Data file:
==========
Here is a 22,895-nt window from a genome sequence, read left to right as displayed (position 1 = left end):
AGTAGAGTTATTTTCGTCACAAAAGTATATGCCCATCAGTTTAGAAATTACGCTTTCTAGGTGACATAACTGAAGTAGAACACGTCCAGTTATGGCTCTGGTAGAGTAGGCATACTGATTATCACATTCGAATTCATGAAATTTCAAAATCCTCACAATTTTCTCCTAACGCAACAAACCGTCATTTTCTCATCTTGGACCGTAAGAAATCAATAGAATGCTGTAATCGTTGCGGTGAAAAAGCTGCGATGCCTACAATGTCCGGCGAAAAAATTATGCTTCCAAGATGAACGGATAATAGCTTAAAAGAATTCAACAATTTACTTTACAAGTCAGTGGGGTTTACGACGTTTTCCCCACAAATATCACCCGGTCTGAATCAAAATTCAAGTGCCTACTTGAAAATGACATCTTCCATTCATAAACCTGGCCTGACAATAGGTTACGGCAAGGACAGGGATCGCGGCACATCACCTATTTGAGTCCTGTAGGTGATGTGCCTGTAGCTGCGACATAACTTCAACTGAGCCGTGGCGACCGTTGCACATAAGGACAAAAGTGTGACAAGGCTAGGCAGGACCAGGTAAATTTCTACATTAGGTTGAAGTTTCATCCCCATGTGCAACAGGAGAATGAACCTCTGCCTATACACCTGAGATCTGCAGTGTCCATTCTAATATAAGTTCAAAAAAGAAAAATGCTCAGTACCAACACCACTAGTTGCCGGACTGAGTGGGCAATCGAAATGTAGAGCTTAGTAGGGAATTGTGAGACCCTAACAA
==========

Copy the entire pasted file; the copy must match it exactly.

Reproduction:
Here is a 22,895-nt window from a genome sequence, read left to right as displayed (position 1 = left end):
AGTAGAGTTATTTTCGTCACAAAAGTATATGCCCATCAGTTTAGAAATTACGCTTTCTAGGTGACATAACTGAAGTAGAACACGTCCAGTTATGGCTCTGGTAGAGTAGGCATACTGATTATCACATTCGAATTCATGAAATTTCAAAATCCTCACAATTTTCTCCTAACGCAACAAACCGTCATTTTCTCATCTTGGACCGTAAGAAATCAATAGAATGCTGTAATCGTTGCGGTGAAAAAGCTGCGATGCCTACAATGTCCGGCGAAAAAATTATGCTTCCAAGATGAACGGATAATAGCTTAAAAGAATTCAACAATTTACTTTACAAGTCAGTGGGGTTTACGACGTTTTCCCCACAAATATCACCCGGTCTGAATCAAAATTCAAGTGCCTACTTGAAAATGACATCTTCCATTCATAAACCTGGCCTGACAATAGGTTACGGCAAGGACAGGGATCGCGGCACATCACCTATTTGAGTCCTGTAGGTGATGTGCCTGTAGCTGCGACATAACTTCAACTGAGCCGTGGCGACCGTTGCACATAAGGACAAAAGTGTGACAAGGCTAGGCAGGACCAGGTAAATTTCTACATTAGGTTGAAGTTTCATCCCCATGTGCAACAGGAGAATGAACCTCTGCCTATACACCTGAGATCTGCAGTGTCCATTCTAATATAAGTTCAAAAAAGAAAAATGCTCAGTACCAACACCACTAGTTGCCGGACTGAGTGGGCAATCGAAATGTAGAGCTTAGTAGGGAATTGTGAGACCCTAACAA